I recently had the pleasure of co-presenting with Pella’s Consumer & Market Insights Manager, Mark Hetrick, at the Insights Association Corporate Researchers Conference. We shared a case study on how Pella made the organizational shift to agile insights to increase the speed and quality of new product and marketing initiatives.
In this post, I summarize the key content from that presentation, including:
- How agile “sprint” methods work to improve the quality of innovation and insights
- The role of online qualitative approaches vs. surveys or in-person research in agile research
- Simple steps you can take now to apply agile “sprint” approaches for your company
Companies Need a New Approach
In the past, insights teams would wait for marketing and product development to approach them with ideas and concepts to test. But in today’s accelerated business landscape, organizations can’t afford to take a reactive approach to getting consumer insights when developing new products or campaigns. Time is money—perhaps more so than ever.
Consider that more than half of the Fortune 500 has turned over from 1995 to 2016. This is a stark contrast to when I worked at General Mills in the late 90’s. At that time turnover in both the Fortune 500 and S&P 500 was very low. And a topline growth rate for CPG companies of 2-3% was considered success. In the age of technological disruption, however, even established CPG organizations can no longer afford to rest on their laurels.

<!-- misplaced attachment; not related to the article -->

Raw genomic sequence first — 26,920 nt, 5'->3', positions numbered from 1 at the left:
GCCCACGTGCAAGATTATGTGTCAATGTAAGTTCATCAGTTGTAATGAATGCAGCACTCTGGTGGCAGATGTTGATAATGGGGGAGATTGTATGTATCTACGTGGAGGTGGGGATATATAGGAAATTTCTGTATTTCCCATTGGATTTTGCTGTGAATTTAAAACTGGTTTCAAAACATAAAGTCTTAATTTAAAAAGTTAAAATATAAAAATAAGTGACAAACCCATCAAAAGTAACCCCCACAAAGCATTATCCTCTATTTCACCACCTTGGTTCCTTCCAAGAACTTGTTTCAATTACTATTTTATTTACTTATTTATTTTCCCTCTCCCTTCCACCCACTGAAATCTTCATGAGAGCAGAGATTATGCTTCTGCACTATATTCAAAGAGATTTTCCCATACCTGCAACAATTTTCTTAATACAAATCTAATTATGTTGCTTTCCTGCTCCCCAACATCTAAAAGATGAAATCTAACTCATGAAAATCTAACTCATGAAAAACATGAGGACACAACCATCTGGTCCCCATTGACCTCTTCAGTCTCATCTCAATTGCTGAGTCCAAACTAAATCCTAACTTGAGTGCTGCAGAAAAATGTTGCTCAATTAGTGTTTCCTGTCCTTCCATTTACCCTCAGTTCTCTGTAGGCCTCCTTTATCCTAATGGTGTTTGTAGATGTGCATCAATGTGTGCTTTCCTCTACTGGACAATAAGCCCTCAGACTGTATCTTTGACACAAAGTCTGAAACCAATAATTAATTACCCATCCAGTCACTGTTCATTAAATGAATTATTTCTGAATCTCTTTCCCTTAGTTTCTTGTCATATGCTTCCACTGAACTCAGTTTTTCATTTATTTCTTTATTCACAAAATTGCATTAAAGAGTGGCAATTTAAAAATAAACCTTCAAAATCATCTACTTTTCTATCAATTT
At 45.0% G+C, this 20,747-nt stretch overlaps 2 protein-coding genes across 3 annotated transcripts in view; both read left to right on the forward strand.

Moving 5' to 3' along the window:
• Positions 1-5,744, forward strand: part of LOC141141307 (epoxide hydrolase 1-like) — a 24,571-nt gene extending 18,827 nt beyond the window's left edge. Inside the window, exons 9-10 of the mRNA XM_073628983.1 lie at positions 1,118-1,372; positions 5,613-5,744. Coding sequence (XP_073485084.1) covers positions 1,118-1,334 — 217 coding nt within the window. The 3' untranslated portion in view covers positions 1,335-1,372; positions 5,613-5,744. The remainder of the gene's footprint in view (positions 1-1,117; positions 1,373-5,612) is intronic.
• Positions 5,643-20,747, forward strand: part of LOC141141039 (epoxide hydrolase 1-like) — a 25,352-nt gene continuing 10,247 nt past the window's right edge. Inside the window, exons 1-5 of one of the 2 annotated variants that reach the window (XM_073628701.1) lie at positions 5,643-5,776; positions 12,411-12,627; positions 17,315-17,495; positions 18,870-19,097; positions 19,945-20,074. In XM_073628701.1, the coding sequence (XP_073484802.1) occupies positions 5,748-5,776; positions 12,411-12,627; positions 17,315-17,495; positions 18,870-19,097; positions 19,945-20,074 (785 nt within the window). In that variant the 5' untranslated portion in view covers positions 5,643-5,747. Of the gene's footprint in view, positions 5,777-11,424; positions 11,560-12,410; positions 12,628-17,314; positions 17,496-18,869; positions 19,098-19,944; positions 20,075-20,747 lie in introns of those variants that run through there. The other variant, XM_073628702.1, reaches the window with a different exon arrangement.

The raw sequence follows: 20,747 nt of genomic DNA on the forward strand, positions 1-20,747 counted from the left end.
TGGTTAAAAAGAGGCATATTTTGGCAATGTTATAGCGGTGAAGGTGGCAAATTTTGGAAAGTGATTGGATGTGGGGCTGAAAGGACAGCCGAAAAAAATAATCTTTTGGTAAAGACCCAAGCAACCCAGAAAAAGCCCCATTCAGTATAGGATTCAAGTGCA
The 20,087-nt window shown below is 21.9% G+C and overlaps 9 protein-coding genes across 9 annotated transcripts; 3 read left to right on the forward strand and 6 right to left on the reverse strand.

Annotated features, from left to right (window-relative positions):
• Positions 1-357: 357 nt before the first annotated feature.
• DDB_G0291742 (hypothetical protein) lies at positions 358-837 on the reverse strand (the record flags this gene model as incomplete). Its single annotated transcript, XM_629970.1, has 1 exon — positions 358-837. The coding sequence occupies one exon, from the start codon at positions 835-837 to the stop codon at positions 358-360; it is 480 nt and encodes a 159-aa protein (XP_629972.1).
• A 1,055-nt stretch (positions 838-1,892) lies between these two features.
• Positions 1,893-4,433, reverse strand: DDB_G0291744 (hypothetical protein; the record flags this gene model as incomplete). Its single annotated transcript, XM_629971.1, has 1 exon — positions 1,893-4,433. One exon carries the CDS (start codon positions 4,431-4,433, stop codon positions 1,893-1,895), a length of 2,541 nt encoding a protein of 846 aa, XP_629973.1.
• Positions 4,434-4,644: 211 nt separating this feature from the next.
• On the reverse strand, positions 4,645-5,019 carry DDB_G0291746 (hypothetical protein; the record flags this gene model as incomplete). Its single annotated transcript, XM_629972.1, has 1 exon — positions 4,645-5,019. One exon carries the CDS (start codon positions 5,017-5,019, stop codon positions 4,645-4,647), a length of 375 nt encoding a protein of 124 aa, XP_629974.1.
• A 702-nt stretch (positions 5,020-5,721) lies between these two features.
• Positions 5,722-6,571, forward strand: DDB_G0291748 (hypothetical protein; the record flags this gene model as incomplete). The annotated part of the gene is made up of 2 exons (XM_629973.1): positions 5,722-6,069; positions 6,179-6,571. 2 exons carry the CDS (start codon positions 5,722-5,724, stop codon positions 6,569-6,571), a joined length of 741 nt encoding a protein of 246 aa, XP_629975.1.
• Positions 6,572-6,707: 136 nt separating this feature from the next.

Growth “hacking” has become common across industries and the winners are often companies that have roots in technology. For example, Amazon’s purchase of Whole Foods puts their private label brands in direct competition with companies like General Mills. In fact, a recent headline in a CNBC article on Amazon progress over the past year stated A year after Amazon announced its acquisition of Whole Foods, here's where we stand.
To stay relevant in today’s fast-paced business world, companies need a new approach. Instead of reacting to changing market dynamics and competition, organizations need to take a proactive approach to their operations, becoming agile and adopting growth consumer-centric hacking strategies today’s technological innovators are famous for.
Agile: Faster, More Cost-Effective & Better Quality
The faster you’re able to get to market, the more revenue you’ll generate. It’s that simple. Depending on what products you sell, each day could represent tens of thousands of dollars of sales.